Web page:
International Women’s Day: Veteran activists see small victories over the years

LHCBA to provide free assistance to victims of sexual harassment.


Our Correspondent March 08, 2013
Jahangir said that the struggle initiated by women had brought about changes in controversial laws like the Hudood Ordinance and family laws. PHOTO: EXPRESS

LAHORE:


Seasoned activists Asma Jahangir and Hina Jilani see a positive change in society when it comes to attitudes towards women. Jahangir credited women for it.


They were speaking at an event, Protection of Women Rights through Process of Law, organised by the Lahore High Court Bar Association (LHCBA) to mark International Women’s Day. Among other speakers were Justice Ayesha Ahad Malik, LHCBA president Abid Saqi, Press Council Chairman Raja Shafqat Abbasi and Barrister Bushra Saqi.

Jahangir said that the struggle initiated by women had brought about changes in controversial laws like the Hudood Ordinance and family laws. Women used to be painted as cruel and criminal when they were implicated in fake cases, noted Jahangir, but now things have changed. Now, she said, judges do not rely upon such stereotypes, “except a few narrow-minded” ones. The former Supreme Court Bar Association president was critical of the almost non-existent role played by women judges when women lawyers had contributed a lot to the women’s struggle. She regretted that women on the bench had not given any remarkable judgments. She hoped that Justice Malik would take the lead in this regard. Jahangir said she was in favour of women on the bench but “on merit”. Jahangir also commented on the law and order situation, saying that people should not be killed because of their religious beliefs.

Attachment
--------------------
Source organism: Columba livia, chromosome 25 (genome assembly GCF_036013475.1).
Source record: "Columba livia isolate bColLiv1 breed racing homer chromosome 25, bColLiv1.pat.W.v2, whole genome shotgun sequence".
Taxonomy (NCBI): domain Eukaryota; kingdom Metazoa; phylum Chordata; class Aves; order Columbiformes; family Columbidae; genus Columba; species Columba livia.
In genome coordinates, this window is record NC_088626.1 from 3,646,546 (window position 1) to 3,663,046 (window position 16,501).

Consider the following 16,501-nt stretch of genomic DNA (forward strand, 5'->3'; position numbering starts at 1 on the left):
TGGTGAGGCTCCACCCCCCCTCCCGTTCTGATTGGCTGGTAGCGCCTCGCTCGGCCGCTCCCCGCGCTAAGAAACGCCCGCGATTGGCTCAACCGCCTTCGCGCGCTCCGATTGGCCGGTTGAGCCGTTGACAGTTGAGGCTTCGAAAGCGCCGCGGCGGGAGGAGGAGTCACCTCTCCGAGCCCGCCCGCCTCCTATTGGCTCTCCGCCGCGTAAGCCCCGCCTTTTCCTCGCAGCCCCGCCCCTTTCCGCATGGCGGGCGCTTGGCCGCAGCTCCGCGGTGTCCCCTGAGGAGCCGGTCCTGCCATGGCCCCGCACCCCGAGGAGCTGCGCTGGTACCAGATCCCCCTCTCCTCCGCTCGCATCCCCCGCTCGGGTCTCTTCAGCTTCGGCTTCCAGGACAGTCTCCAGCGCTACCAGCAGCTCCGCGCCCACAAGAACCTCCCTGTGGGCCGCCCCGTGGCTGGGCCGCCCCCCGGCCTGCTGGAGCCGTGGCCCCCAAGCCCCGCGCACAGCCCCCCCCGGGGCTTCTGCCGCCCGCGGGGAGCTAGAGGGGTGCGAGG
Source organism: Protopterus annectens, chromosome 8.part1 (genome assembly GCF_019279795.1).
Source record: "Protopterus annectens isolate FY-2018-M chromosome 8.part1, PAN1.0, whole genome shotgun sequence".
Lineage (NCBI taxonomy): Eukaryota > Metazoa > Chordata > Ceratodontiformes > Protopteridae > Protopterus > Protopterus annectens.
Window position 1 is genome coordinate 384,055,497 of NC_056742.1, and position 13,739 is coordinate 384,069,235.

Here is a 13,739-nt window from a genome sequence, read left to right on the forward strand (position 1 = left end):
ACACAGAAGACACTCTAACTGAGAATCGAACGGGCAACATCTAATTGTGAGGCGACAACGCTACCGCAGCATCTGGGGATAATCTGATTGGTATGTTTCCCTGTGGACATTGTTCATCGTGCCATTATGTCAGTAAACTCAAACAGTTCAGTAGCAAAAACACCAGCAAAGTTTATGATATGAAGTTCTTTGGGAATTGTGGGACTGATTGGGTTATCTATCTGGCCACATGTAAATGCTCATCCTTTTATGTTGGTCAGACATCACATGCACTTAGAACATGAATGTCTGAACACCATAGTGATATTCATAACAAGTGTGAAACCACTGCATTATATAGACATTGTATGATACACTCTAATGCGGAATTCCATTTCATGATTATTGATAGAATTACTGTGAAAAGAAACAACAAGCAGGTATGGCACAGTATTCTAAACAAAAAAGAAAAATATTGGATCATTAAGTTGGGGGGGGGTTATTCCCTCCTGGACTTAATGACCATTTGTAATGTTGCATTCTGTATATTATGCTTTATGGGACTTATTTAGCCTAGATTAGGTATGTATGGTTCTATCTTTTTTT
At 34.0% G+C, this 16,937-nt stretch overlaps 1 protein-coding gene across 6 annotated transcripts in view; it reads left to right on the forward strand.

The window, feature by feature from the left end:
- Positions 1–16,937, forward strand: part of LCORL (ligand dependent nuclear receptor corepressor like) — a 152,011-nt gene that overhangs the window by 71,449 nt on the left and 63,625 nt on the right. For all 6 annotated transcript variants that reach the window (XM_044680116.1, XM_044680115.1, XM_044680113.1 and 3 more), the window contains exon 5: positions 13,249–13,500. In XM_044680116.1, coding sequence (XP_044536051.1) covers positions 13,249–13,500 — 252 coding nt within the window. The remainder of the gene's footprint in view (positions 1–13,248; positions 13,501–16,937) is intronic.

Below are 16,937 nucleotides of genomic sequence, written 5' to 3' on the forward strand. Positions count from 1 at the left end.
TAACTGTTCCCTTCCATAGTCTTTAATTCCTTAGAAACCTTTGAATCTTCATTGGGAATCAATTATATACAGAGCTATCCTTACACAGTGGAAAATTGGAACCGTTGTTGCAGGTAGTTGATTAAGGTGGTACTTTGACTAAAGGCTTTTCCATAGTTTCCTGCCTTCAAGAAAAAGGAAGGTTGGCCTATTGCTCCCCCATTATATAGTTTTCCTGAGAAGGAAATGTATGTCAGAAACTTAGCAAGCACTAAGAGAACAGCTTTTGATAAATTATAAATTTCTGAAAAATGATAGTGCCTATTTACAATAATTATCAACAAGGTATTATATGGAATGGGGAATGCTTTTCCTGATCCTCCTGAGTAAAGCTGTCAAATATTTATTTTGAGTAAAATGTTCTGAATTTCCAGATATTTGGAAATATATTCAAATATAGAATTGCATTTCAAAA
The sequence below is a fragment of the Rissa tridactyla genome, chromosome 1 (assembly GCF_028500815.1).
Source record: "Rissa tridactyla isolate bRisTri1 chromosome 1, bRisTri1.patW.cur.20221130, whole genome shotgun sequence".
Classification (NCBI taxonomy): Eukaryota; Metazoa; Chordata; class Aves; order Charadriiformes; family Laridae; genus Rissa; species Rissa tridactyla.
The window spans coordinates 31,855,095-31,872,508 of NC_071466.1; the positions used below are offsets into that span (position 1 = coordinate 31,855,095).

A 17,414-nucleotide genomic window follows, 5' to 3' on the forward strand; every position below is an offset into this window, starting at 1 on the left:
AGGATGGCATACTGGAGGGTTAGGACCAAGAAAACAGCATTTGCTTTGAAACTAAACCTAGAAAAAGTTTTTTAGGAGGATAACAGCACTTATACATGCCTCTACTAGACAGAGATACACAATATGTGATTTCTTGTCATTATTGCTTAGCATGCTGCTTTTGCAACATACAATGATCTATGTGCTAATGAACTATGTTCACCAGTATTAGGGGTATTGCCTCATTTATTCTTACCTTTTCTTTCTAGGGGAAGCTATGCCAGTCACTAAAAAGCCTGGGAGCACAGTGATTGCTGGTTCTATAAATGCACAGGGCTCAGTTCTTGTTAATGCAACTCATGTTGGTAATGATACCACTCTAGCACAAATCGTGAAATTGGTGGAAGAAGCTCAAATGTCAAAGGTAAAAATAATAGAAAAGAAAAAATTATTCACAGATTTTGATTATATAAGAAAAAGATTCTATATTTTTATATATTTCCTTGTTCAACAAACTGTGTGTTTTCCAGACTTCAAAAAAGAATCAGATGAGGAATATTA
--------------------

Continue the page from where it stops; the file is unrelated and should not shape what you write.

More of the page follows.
Jilani said that it was a victory for women that all political parties were holding events to celebrate Women’s Day. Even Jamaat-i-Islami has made women part of its manifesto, she noted.

LHCBA President Abid Saqi announced that a legal committee will soon be formed to provide free-of-charge assistance to women who face sexual harassment at workplace.

Saqi also praised women for their struggle to get their voices heard. Their efforts are bearing fruit now, he said, because an increasing number of men now acknowledges their achievements.

Justice Ayesha A Malik said she would try to fulfil the expectations of the bar by dispensing justice. She noted that women had a long way to go despite what they had achieved. Justice Malik urged women to work hard so they could bring about a change in mindsets.

Published in The Express Tribune, March 9th, 2013.

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